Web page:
Darfur catastrophe spreading to Chad (Eric Reeves)
April 26, 2006
The looming chaos in Chad IDRISS DEBY, the president of the central African country of Chad, may soon lose power to a group of variously motivated rebel movements. The deposing of Deby might not seem occasion for much regret: he is a cruel, tyrannical, and corrupt man who has squandered a great deal of Chad's new-found oil wealth. But the rebels who would replace him have the deeply troubling support of the genocidal regime in Khartoum, Sudan. In recent months, as Human Rights Watch has authoritatively reported, the National Islamic Front in Khartoum has supported the Chadian rebels, even as it has loosed its own murderous Arab militia allies on the non-Arab tribal populations of eastern Chad. Indeed, Human Rights Watch reports that ''the Janjaweed militias have carried out attacks inside Chad accompanied by Sudanese army troops with helicopter gunship support."
Chad's capital, N'Djamena, is far to the west of the Chad/Sudan border; but as Deby has begun to feel more threatened, he has redeployed his military forces westward and into major garrisons in a desperate bid to retain power. In fact, N'Djamena itself was attacked by the rebels on April 13, and though the assault was repelled, military assets will be increasingly concentrated in the capital and larger towns. This is bad news not only for the Chadian civilians in the east, who now have almost no protection, but for the quarter-million Darfuri refugees who are increasingly threatened in camps up and down the very long Chad/Sudan border. Aid organizations have already begun to withdraw from some refugee camps, and after the April 13 attack, the UN's World Food Program (the lead UN logistical organization in Chad) ordered the evacuation of all non-essential personnel from N'Djamena. Humanitarian access and security in eastern Chad continue to deteriorate badly as Khartoum turns the region into an extension of the Darfur killing fields.
And things will soon get worse. Heavy seasonal rains begin in late May or June, and these will sever the key east-west road arteries in Chad (as they do in Darfur). It will become impossible for humanitarian supplies to move overland. Moreover, a new government -- beholden to Khartoum -- may decide to obstruct humanitarian aid in the same way that Khartoum has in Darfur. Even air drops of food and medical supplies could be hindered.
This may in the end have more to do with the chaos that will ensue if Khartoum succeeds in its effort to topple Deby. There is little evidence of common cause among the various rebel groups fighting under the vague umbrella of the ''United Front for Change." The end of Deby's rule is likely to usher in a period of infighting and chaos. Neighboring Cameroon and the Central African Republic may also be destabilized.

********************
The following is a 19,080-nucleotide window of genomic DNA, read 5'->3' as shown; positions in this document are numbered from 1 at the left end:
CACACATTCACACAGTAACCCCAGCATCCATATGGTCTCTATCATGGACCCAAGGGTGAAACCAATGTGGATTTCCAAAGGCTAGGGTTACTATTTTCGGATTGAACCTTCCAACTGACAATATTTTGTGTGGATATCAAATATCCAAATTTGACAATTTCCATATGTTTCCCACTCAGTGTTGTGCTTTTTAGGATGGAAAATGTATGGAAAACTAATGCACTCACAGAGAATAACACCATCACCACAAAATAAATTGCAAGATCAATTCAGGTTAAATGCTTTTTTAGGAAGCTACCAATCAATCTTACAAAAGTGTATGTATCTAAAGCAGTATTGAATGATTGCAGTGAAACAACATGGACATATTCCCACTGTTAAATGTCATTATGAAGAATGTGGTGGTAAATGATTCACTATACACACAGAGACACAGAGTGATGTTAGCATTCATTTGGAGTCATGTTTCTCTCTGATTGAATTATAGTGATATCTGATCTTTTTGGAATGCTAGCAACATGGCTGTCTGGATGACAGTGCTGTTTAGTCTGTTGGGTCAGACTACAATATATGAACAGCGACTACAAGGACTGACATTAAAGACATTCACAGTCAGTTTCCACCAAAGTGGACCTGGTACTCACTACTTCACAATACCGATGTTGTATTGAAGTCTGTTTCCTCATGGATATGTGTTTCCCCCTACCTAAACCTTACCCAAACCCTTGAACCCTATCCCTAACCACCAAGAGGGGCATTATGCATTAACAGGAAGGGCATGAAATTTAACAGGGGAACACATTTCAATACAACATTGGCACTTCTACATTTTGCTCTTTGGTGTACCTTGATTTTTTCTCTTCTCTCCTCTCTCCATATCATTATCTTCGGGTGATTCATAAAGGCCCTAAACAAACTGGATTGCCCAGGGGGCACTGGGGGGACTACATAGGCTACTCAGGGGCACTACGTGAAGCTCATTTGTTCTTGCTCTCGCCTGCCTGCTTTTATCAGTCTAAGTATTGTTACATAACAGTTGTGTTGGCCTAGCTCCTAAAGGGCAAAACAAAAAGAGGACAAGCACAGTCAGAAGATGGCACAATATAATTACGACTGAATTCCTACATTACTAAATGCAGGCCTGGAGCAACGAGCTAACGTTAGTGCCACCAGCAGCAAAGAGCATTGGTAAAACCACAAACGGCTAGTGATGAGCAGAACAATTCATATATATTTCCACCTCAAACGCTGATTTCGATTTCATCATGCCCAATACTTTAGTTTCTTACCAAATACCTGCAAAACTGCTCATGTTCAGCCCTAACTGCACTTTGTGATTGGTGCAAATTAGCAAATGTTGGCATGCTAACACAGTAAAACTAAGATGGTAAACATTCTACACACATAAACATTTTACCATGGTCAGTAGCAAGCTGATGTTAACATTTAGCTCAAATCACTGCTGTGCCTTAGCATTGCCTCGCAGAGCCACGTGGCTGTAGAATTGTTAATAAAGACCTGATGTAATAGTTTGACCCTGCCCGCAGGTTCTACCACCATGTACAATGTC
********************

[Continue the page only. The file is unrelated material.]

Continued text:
None of this much matters to the genocidaires in Khartoum, who perceive Deby simply as a supporter of the Darfuri insurgency movements, which have two particularly prominent Zaghawa leaders. Deby is also a member of the non-Arab (or ''African") Zaghawa tribe, which is found on both sides of the border, and he has traditionally drawn a good deal of political and military support from his fellow tribesmen. But while Deby has certainly supported the Darfuri insurgents, most Zaghawa fault Deby for not doing nearly enough to serve their cause in Darfur.
At this point in the crisis, however, it is fruitless for the international community to apportion blame. Humanitarian needs must be addressed, and anticipated, in the most urgent fashion. Plans must be made for the continuation of humanitarian assistance to the many hundreds of thousands of desperate civilians in eastern Chad who are faced with the total loss of protection and humanitarian access. Under international pressure, Deby has backed down from his threat to expel from Chad the large Darfuri refugee population; he must be told forcefully any further such threats will diminish his support within the international community. The UN, which has dithered unconscionably in providing security for humanitarians in Darfur, must begin emergency planning for a UN peacekeeping deployment to eastern Chad. Part of its mandate must be to staunch the flow of genocidal destruction from Darfur into Chad.
All this will be only a short-term solution; the crises in Chad and Darfur are inextricably linked. If the world wishes to end genocide in Darfur, and prevent massive human destruction in eastern Chad, it must exert immediate, concerted, and substantial pressure on Khartoum.
Eric Reeves is a professor at Smith College.